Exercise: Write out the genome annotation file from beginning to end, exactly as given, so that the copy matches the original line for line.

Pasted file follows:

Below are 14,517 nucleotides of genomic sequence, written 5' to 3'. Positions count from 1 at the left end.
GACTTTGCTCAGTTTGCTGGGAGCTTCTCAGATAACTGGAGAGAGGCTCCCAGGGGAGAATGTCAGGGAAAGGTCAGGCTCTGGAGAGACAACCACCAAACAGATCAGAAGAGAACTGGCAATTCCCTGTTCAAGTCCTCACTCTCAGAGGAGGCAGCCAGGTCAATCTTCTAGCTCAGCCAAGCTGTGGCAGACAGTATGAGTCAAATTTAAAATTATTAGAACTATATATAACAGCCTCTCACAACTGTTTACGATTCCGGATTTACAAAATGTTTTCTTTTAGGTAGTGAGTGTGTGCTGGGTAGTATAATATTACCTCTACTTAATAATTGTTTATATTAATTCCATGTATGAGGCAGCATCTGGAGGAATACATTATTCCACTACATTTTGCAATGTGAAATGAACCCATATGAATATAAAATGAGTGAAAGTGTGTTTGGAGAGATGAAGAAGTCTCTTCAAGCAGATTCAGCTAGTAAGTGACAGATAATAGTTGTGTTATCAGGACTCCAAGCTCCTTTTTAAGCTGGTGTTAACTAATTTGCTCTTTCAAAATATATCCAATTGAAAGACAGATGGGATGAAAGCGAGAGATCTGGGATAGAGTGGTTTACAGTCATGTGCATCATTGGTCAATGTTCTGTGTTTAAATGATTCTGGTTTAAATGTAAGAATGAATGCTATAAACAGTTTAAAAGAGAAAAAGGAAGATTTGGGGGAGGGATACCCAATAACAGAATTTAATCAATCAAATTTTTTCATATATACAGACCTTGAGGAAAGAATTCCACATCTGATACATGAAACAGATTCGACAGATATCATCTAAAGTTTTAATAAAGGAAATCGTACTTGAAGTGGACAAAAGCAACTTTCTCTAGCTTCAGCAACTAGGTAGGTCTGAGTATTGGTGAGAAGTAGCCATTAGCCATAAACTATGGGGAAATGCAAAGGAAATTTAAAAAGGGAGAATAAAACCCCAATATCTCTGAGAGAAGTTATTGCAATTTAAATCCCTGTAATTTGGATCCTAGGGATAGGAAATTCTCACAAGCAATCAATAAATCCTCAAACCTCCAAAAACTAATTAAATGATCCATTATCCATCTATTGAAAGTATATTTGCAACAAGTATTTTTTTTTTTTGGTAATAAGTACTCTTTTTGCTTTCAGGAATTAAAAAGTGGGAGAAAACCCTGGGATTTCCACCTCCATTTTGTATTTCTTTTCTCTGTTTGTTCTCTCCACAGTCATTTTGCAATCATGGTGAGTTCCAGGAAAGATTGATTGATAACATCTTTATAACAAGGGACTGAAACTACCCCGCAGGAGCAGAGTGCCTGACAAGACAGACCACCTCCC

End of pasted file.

Below are 14,517 nucleotides of genomic sequence, written 5' to 3'. Positions count from 1 at the left end.
GACTTTGCTCAGTTTGCTGGGAGCTTCTCAGATAACTGGAGAGAGGCTCCCAGGGGAGAATGTCAGGGAAAGGTCAGGCTCTGGAGAGACAACCACCAAACAGATCAGAAGAGAACTGGCAATTCCCTGTTCAAGTCCTCACTCTCAGAGGAGGCAGCCAGGTCAATCTTCTAGCTCAGCCAAGCTGTGGCAGACAGTATGAGTCAAATTTAAAATTATTAGAACTATATATAACAGCCTCTCACAACTGTTTACGATTCCGGATTTACAAAATGTTTTCTTTTAGGTAGTGAGTGTGTGCTGGGTAGTATAATATTACCTCTACTTAATAATTGTTTATATTAATTCCATGTATGAGGCAGCATCTGGAGGAATACATTATTCCACTACATTTTGCAATGTGAAATGAACCCATATGAATATAAAATGAGTGAAAGTGTGTTTGGAGAGATGAAGAAGTCTCTTCAAGCAGATTCAGCTAGTAAGTGACAGATAATAGTTGTGTTATCAGGACTCCAAGCTCCTTTTTAAGCTGGTGTTAACTAATTTGCTCTTTCAAAATATATCCAATTGAAAGACAGATGGGATGAAAGCGAGAGATCTGGGATAGAGTGGTTTACAGTCATGTGCATCATTGGTCAATGTTCTGTGTTTAAATGATTCTGGTTTAAATGTAAGAATGAATGCTATAAACAGTTTAAAAGAGAAAAAGGAAGATTTGGGGGAGGGATACCCAATAACAGAATTTAATCAATCAAATTTTTTCATATATACAGACCTTGAGGAAAGAATTCCACATCTGATACATGAAACAGATTCGACAGATATCATCTAAAGTTTTAATAAAGGAAATCGTACTTGAAGTGGACAAAAGCAACTTTCTCTAGCTTCAGCAACTAGGTAGGTCTGAGTATTGGTGAGAAGTAGCCATTAGCCATAAACTATGGGGAAATGCAAAGGAAATTTAAAAAGGGAGAATAAAACCCCAATATCTCTGAGAGAAGTTATTGCAATTTAAATCCCTGTAATTTGGATCCTAGGGATAGGAAATTCTCACAAGCAATCAATAAATCCTCAAACCTCCAAAAACTAATTAAATGATCCATTATCCATCTATTGAAAGTATATTTGCAACAAGTATTTTTTTTTTTTGGTAATAAGTACTCTTTTTGCTTTCAGGAATTAAAAAGTGGGAGAAAACCCTGGGATTTCCACCTCCATTTTGTATTTCTTTTCTCTGTTTGTTCTCTCCACAGTCATTTTGCAATCATGGTGAGTTCCAGGAAAGATTGATTGATAACATCTTTATAACAAGGGACTGAAACTACCCCGCAGGAGCAGAGTGCCTGACAAGACAGACCACCTCCC